[3] The question on appeal is whether the corroborating evidence tended to connect defendant with the commission of the crime in such a way as might reasonably have satisfied the jury that the corroboratee was telling the truth. (People v. MacEwing, 45 Cal. 2d 218 [288 P.2d 257].) [4] The weight to be given to corroborating evidence is for the jury, whose [218 Cal. App. 2d 562] verdict will not be disturbed on appeal unless it is clear that on no hypothesis can it stand. (19 Cal.Jur. 2d, Evidence, § 499; People v. Trujillo, 32 Cal. 2d 105 [194 P.2d 681]).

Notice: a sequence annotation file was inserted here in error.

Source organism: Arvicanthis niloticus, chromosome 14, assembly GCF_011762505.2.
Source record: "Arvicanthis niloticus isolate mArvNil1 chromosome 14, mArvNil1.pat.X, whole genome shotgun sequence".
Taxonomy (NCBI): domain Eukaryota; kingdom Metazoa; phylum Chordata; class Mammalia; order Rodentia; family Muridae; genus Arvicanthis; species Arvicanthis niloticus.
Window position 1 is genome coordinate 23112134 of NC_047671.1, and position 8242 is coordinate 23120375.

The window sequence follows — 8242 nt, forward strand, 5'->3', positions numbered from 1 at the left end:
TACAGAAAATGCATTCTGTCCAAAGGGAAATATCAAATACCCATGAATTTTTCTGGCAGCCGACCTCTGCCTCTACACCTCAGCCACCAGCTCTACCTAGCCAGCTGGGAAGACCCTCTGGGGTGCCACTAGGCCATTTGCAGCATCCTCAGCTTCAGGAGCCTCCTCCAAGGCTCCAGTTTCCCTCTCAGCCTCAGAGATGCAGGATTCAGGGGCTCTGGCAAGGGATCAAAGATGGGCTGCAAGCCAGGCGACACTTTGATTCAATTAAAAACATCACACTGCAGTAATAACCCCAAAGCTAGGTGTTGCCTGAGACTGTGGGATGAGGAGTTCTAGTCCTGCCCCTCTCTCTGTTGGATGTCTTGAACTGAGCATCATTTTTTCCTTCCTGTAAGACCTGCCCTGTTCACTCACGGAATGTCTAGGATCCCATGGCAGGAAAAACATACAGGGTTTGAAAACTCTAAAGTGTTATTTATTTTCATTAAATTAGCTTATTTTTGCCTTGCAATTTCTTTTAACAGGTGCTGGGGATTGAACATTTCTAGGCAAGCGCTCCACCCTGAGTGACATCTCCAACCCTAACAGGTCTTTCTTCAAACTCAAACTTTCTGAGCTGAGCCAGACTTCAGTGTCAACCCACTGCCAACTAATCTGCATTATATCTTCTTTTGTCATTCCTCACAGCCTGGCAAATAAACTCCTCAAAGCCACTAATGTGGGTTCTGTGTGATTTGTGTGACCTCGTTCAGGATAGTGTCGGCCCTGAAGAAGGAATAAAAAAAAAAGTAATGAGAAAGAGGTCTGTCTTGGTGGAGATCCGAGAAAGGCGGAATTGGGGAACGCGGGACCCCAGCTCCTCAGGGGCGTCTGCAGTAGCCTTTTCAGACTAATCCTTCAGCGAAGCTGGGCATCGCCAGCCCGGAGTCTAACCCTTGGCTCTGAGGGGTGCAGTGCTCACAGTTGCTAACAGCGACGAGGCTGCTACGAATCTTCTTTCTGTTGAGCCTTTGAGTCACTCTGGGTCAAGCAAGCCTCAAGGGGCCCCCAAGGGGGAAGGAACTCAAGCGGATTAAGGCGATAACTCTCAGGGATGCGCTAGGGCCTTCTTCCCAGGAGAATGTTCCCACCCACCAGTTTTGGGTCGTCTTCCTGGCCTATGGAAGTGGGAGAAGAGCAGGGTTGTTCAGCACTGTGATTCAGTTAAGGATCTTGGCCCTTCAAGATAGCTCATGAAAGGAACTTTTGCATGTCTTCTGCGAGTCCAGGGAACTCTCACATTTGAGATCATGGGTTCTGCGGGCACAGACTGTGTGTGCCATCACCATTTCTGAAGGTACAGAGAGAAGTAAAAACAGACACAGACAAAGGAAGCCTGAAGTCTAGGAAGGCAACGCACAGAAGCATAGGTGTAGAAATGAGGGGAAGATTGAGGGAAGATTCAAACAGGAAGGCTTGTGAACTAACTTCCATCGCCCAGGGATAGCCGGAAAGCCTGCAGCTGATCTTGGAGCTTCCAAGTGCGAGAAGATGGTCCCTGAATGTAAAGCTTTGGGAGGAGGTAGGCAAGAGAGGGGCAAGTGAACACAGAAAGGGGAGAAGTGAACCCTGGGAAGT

[2b] Defendant cites People v. Robbins, 171 Cal. 466 [154 P. 317], as a case which supports his contention. The defendant, after a tennis game, took a boy into the bathroom to shower; the window blind was drawn, the door locked and the water in the shower was turned on. It was held that these facts provided insufficient corroboration of the testimony of the boy that an unlawful act was committed by the defendant. The facts of the present case are quite different. Defendant had a purpose in taking the boy to the motel. He was well known at the motel and no doubt knew that no questions would be asked by the management. He undoubtedly realized that if he admitted having spent the second half of the night in the room with the boy the jury would be convinced that his purpose was evil. The fact that two men or a man and a 17-year-old boy sleep side by side in a bed does not suggest to the normal mind the commission of immoral acts. It might be the most natural and reasonable thing for them to do. With a clear conscience they would not deem it necessary to deny having slept side by side. But defendant not only denied to the officer having taken the boy to the motel, he went to great pains to prove that after having registered himself and the boy he spent the remainder of the night elsewhere. His explanation that he incurred a greater charge in having registered for two persons for the reason that he intended to return later in the morning to shave and shower did not sound reasonable in view of the fact that he was a regular customer of the motel and a friend of Butler's. The jury could reasonably have concluded that defendant registered for two persons because he intended to remain in the room and that his explanation of not having done so was fabricated. If he had offered an explanation that the jury deemed logical and reasonable, the jury no doubt would have given him the benefit of the doubt and would have believed his denial of having committed unlawful acts. But when he denied to the officer having taken the boy to the motel, and later admitted having done so, and came forward with no logical reason for his conduct and no reasonable account of his actions, it was not unreasonable for the jury to conclude that his purpose throughout was evil and that his conduct and admissions, considered independently, furnished adequate corroboration for the testimony of Wallace. As [218 Cal. App. 2d 563] previously stated, we hold that the corroborating evidence was sufficient.